The first US Air Force B-1B bomber updated to "Block D" standard under the conventional mission upgrade programme (CMUP) made its first operational sortie on 3 December.

The aircraft is the first of seven to be upgraded to the new standard as part of an accelerated element of the CMUP. All seven are due to be operational at the 28th Bomb Wing at Ellsworth AFB, South Dakota, early next year, about two years ahead of the rest of the fleet.

Block D includes the capability to carry joint direct attack munitions (JDAMs ), a low-cost 908kg (2,000lb) bomb guided by inertial navigation and global positioning system targeting signals.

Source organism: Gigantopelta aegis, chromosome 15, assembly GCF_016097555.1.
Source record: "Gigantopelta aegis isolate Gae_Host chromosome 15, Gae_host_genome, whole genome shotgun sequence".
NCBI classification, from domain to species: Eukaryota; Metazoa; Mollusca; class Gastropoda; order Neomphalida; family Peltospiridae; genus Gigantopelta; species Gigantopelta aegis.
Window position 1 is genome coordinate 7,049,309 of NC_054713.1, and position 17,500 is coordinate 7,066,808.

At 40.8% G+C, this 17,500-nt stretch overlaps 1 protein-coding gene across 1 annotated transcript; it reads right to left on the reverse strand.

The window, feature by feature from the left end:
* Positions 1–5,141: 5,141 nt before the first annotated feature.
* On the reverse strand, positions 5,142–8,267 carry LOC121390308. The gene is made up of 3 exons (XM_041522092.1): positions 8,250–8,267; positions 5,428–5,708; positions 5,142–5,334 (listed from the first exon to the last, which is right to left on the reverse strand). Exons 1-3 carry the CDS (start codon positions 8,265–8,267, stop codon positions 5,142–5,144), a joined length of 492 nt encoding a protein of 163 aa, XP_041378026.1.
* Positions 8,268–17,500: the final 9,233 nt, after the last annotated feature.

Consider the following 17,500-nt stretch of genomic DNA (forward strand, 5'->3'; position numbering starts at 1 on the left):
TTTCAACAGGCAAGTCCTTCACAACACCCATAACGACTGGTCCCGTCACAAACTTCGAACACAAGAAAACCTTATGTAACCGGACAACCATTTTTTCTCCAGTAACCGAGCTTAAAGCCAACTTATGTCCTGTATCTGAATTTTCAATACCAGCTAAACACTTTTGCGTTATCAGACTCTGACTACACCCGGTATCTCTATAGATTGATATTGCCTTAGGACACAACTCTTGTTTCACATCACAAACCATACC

The first operational sortie involved dropping JDAMs on targets in the Utah test range.

Up to 24 JDAMs can be carried in the B-1B's weapons bays. Block D includes a new defensive countermeasures system, featuring a towed decoy, and a new communications/navigation system.

The upgrade builds on Block C, which allowed the aircraft to deliver cluster bombs. Future improvements planned for CMUP Block E include the capabilities to handle the wind-corrected munition dispenser, joint standoff weapon (JSOW), and joint air-to-surface standoff missile (JASSM).

Block E is due to begin operational service in 2002, while Block F, which includes further defensive system upgrades, is scheduled for operational service in 2003.

Modification of all 93 B-1Bs, to include JDAM and improved communication/navigation systems, is due for completion in 2001.

Source: Flight International